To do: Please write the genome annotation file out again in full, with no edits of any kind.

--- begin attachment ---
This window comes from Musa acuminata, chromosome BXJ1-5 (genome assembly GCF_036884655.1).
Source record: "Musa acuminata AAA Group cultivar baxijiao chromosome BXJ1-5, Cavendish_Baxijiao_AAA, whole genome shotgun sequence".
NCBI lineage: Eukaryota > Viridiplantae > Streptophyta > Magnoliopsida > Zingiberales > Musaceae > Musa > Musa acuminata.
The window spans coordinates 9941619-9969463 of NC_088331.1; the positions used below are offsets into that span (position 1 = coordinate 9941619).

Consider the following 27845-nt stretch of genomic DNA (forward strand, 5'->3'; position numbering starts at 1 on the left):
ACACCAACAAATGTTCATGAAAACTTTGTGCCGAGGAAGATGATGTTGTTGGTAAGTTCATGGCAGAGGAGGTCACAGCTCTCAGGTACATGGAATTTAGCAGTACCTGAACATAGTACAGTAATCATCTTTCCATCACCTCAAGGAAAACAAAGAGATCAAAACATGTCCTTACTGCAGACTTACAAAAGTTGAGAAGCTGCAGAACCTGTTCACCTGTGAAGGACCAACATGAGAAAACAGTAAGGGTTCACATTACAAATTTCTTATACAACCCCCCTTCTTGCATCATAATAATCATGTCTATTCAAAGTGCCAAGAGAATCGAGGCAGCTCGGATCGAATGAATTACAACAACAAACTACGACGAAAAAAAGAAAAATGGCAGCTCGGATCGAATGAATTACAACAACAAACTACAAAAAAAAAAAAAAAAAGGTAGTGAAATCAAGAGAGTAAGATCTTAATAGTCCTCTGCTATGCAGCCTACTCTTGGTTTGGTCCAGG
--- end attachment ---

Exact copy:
This window comes from Musa acuminata, chromosome BXJ1-5 (genome assembly GCF_036884655.1).
Source record: "Musa acuminata AAA Group cultivar baxijiao chromosome BXJ1-5, Cavendish_Baxijiao_AAA, whole genome shotgun sequence".
NCBI lineage: Eukaryota > Viridiplantae > Streptophyta > Magnoliopsida > Zingiberales > Musaceae > Musa > Musa acuminata.
The window spans coordinates 9941619-9969463 of NC_088331.1; the positions used below are offsets into that span (position 1 = coordinate 9941619).

Consider the following 27845-nt stretch of genomic DNA (forward strand, 5'->3'; position numbering starts at 1 on the left):
ACACCAACAAATGTTCATGAAAACTTTGTGCCGAGGAAGATGATGTTGTTGGTAAGTTCATGGCAGAGGAGGTCACAGCTCTCAGGTACATGGAATTTAGCAGTACCTGAACATAGTACAGTAATCATCTTTCCATCACCTCAAGGAAAACAAAGAGATCAAAACATGTCCTTACTGCAGACTTACAAAAGTTGAGAAGCTGCAGAACCTGTTCACCTGTGAAGGACCAACATGAGAAAACAGTAAGGGTTCACATTACAAATTTCTTATACAACCCCCCTTCTTGCATCATAATAATCATGTCTATTCAAAGTGCCAAGAGAATCGAGGCAGCTCGGATCGAATGAATTACAACAACAAACTACGACGAAAAAAAGAAAAATGGCAGCTCGGATCGAATGAATTACAACAACAAACTACAAAAAAAAAAAAAAAAAGGTAGTGAAATCAAGAGAGTAAGATCTTAATAGTCCTCTGCTATGCAGCCTACTCTTGGTTTGGTCCAGG